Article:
Am I Being Unreasonable?, the much-anticipated comedy-thriller series co-written by and starring BAFTA Award-winner Daisy May Cooper and Selin Hizli, belies its low budget with a cinematic look achieved with a set of Cooke Anamorphic/i FF lenses and two Sony Venice digital full frame cameras. Shot by Tony Slater Ling BSC, and directed by Johnny Campbell, the six-part series began airing on BBC One on 23 September 2022 and the entire series is available on BBC iPlayer.
Am I Being Unreasonable? is set in a small country village where Nic (Daisy May Cooper) is lonely, bored in her marriage and haunted by a huge secret. She is not looking forward to her son’s school fete until she meets a kindred spirit in Jen (Selin Hizli)… but is Jen all she seems, and can Nic’s secret stay hidden?
Tony was approached by long-time collaborator Johnny Campbell to work on the series, having met on the first series of Shameless. “Johnny and I have worked on ten other projects since then,” he said. “It’s always a very collaborative process, we have long discussions on the way we want to shoot, the way it should look and so on… We draw up mood boards and reference films and TV shows, photographers and other visual influences. Johnny is always well prepared and fun, he enjoys the process as much as I do and we have an excellent shorthand.”
One of the biggest challenges was to move away from a standard low-budget comedy look. “I wanted it to look natural, but a little heightened,” said Tony. “I love the look of anamorphic lenses, I love the way focus falls off, the bokeh of the lenses and the ovality and flare of highlights. I wanted the 2.40 aspect ratio for both a cinematic look and to frame group shots and 2-shot close ups without the distraction of too much space around the characters on the top or bottom of frame, with a concentration on the characters.”
From the start, Tony’s lenses of choice were Cooke Anamorphic/i FFs. “I’ve used different Cooke lenses on many TV and film projects. I love their character; they don’t feel flat or 2D, both the vintage and modern lenses have a beautiful roundness to them. They have character and aberrations that help soften the image in a good way, especially with digital cameras,” he explained.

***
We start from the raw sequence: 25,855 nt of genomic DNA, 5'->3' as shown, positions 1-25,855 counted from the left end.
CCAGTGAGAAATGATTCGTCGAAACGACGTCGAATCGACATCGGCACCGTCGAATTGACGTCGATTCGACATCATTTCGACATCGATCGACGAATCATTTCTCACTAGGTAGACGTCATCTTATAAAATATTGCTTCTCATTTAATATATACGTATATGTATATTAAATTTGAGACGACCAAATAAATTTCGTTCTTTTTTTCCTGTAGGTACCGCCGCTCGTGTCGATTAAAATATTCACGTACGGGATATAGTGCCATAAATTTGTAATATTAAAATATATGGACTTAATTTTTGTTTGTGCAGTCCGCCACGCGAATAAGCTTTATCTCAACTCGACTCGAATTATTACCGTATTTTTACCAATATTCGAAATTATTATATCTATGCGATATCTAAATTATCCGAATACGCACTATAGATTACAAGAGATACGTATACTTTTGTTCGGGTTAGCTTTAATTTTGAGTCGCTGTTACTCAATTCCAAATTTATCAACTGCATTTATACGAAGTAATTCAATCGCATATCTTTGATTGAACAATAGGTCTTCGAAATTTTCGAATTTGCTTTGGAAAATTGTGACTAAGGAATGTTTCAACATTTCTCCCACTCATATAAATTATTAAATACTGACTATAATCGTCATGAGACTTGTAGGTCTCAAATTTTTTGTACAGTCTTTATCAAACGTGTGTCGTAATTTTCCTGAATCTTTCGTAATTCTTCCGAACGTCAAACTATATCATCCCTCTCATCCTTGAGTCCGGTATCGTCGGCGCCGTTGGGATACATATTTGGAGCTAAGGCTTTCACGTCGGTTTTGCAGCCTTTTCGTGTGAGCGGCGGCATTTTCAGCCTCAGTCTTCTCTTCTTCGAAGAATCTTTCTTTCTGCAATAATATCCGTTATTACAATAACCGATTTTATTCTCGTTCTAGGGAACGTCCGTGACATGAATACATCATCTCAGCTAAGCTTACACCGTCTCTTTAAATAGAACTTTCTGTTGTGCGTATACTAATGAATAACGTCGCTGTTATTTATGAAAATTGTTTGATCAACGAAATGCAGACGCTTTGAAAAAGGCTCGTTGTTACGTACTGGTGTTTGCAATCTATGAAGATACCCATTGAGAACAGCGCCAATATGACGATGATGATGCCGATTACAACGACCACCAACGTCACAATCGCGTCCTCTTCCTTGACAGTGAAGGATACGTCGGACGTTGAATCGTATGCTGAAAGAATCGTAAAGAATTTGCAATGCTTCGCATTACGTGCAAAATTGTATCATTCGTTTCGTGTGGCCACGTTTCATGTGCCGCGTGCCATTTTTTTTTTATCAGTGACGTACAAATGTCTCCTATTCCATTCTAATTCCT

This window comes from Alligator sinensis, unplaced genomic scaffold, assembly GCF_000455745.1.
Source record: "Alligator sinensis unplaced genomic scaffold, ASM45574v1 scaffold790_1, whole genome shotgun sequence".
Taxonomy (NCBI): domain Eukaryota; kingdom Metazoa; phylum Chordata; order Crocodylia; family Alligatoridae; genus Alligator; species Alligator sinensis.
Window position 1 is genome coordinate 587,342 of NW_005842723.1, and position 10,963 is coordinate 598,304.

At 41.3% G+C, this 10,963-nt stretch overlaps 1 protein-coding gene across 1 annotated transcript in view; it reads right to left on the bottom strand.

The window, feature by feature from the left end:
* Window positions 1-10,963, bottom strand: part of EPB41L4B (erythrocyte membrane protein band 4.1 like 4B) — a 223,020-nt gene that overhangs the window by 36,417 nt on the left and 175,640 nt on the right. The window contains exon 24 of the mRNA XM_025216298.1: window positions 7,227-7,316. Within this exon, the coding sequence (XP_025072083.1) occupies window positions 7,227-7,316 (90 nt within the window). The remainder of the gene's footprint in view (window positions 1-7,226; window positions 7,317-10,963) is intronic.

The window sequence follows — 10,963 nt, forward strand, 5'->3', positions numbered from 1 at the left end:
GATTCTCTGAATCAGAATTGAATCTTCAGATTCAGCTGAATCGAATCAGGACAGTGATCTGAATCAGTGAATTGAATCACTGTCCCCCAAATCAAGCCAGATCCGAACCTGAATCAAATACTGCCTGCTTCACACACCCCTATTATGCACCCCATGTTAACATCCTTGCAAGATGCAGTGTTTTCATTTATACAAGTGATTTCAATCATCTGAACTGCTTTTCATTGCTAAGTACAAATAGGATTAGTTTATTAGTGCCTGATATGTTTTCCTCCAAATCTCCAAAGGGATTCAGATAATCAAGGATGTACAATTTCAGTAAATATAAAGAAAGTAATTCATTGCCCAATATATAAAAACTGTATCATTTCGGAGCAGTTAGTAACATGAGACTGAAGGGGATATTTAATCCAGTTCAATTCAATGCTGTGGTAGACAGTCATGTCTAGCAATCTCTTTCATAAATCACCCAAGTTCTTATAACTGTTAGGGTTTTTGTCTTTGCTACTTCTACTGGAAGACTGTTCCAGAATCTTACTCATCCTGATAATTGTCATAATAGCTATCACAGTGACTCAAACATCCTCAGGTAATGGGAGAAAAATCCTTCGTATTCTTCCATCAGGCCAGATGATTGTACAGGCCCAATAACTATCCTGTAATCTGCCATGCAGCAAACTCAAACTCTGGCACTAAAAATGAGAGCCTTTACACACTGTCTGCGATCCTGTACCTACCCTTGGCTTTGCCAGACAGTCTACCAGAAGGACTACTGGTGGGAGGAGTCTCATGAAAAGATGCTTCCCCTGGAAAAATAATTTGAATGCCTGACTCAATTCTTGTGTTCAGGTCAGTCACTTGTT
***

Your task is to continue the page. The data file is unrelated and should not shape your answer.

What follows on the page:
The project was based in Bristol with the main set built at the Bottle Yard Studio. The production also shot in locations around the Cotswolds and the main character’s house in Uffington, where they shot both interior and exterior scenes, sometimes cutting between the studio and location interiors in the same scene.
“Our focal lengths used were the 75mm, 65mm Macro and 40mm,” said Tony. “We were often a little further back from the actors in order to run two cameras unless we wanted to be in the headspace of a character. In that case, we jumped on the 40mm with a diopter close to the actor to help feel more objective and present.”
The schedule was very busy, with Covid regulations once again being observed. “We did very long improvised takes, often on opposing angles using two Sony Venice cameras at once whilst shooting under Covid restrictions and regulations,” said Tony. “It was tricky but my B Camera Operator, Esther Vardy, did a supreme job, and I had an excellent Camera Grip and Lighting crew, all of them my regulars, which helps on a packed, ambitious schedule. My Focus Puller, Steve Smith, is remarkable at what he does, and he is also great at organising the crew and gear.”
The full set of Cooke Anamorphic/i lenses, two Sony Venice camera kits, accessories and monitors were supplied by Ice Films, and the lighting package – largely LED sources to allow quick changes in colour and levels – came from PKE Lighting. Tony also supplied some of his own specialised LEDs and balloon lights.
The characteristics of the Cooke lenses were helpful both for night and day exterior shooting. “The Anamorphic/i lenses create stunning flares – I love an anamorphic flare streak, but I also think it should be selective and appropriate to the project,” Tony said. “The Cookes have a subtle version of this and flare beautifully. They are also easy to control if you don’t want flare.”
One of the main reasons that Tony chose the Sony Venice cameras was to support tricky lighting situations, as he explained: “I wanted the higher ASA, so I opted for the Venice to accommodate my lighting using practicals, and to help with the rural night exteriors where I added a lot of street lighting and practical lighting in order to add some depth to the vast expanses of dark.”
A key sequence involving a train was particularly challenging for lighting. “The location was pitch black so I added lights on the platform, the bridge, the level crossing and the streets around, plus I also had to add battery-run lights inside and outside the train as it was a decommissioned train with no power,” he recalled. “We also needed to capture two separate looks for the same sequence, so the LEDs allowed quick colour changes to help create the different looks. Paul Murphy (key gaffer) and Chris Barrow (rigging gaffer) did a great job both on location and in the studio.”
Tony believes the choice of lens was key to building the visual tone of the show. “I think viewers don’t always know or understand what lenses do, but I do think they are savvy enough and have an inbuilt visual bank that sets off cues when they see certain images,” he said. “Anamorphic lenses and the way they distort and appear out of focus, the way the depth of field falls away, all help create a shorthand to giving a cinematic look and feel to the viewer. Cooke’s Anamorphic/i lenses are perfect at creating this look and feel – they don’t appear flat, they have a roundness and body to the image, and they help create an organic subtle image.”